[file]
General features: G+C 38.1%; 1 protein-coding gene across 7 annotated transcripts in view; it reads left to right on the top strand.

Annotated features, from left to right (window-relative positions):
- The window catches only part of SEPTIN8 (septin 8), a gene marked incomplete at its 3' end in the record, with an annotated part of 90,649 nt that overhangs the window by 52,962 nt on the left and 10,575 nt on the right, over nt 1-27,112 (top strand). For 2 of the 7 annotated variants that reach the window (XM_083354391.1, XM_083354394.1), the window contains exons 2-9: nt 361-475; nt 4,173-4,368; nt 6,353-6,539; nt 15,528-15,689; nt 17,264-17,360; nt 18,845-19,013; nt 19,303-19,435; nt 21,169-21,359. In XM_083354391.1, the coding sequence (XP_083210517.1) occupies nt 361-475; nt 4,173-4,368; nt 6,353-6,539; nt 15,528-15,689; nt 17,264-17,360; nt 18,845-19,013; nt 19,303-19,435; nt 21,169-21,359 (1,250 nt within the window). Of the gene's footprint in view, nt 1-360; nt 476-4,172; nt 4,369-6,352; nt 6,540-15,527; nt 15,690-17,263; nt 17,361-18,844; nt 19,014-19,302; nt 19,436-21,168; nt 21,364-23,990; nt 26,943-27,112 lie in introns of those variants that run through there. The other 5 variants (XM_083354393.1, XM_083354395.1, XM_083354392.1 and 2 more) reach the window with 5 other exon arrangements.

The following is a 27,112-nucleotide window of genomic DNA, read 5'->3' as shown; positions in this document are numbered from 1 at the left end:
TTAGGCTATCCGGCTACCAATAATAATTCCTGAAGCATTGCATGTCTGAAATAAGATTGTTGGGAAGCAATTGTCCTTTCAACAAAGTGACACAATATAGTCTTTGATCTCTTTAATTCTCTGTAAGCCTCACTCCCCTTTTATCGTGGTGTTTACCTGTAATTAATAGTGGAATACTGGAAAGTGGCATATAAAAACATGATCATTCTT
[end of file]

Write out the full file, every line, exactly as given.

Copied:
General features: G+C 38.1%; 1 protein-coding gene across 7 annotated transcripts in view; it reads left to right on the top strand.

Annotated features, from left to right (window-relative positions):
- The window catches only part of SEPTIN8 (septin 8), a gene marked incomplete at its 3' end in the record, with an annotated part of 90,649 nt that overhangs the window by 52,962 nt on the left and 10,575 nt on the right, over nt 1-27,112 (top strand). For 2 of the 7 annotated variants that reach the window (XM_083354391.1, XM_083354394.1), the window contains exons 2-9: nt 361-475; nt 4,173-4,368; nt 6,353-6,539; nt 15,528-15,689; nt 17,264-17,360; nt 18,845-19,013; nt 19,303-19,435; nt 21,169-21,359. In XM_083354391.1, the coding sequence (XP_083210517.1) occupies nt 361-475; nt 4,173-4,368; nt 6,353-6,539; nt 15,528-15,689; nt 17,264-17,360; nt 18,845-19,013; nt 19,303-19,435; nt 21,169-21,359 (1,250 nt within the window). Of the gene's footprint in view, nt 1-360; nt 476-4,172; nt 4,369-6,352; nt 6,540-15,527; nt 15,690-17,263; nt 17,361-18,844; nt 19,014-19,302; nt 19,436-21,168; nt 21,364-23,990; nt 26,943-27,112 lie in introns of those variants that run through there. The other 5 variants (XM_083354393.1, XM_083354395.1, XM_083354392.1 and 2 more) reach the window with 5 other exon arrangements.

The following is a 27,112-nucleotide window of genomic DNA, read 5'->3' as shown; positions in this document are numbered from 1 at the left end:
TTAGGCTATCCGGCTACCAATAATAATTCCTGAAGCATTGCATGTCTGAAATAAGATTGTTGGGAAGCAATTGTCCTTTCAACAAAGTGACACAATATAGTCTTTGATCTCTTTAATTCTCTGTAAGCCTCACTCCCCTTTTATCGTGGTGTTTACCTGTAATTAATAGTGGAATACTGGAAAGTGGCATATAAAAACATGATCATTCTT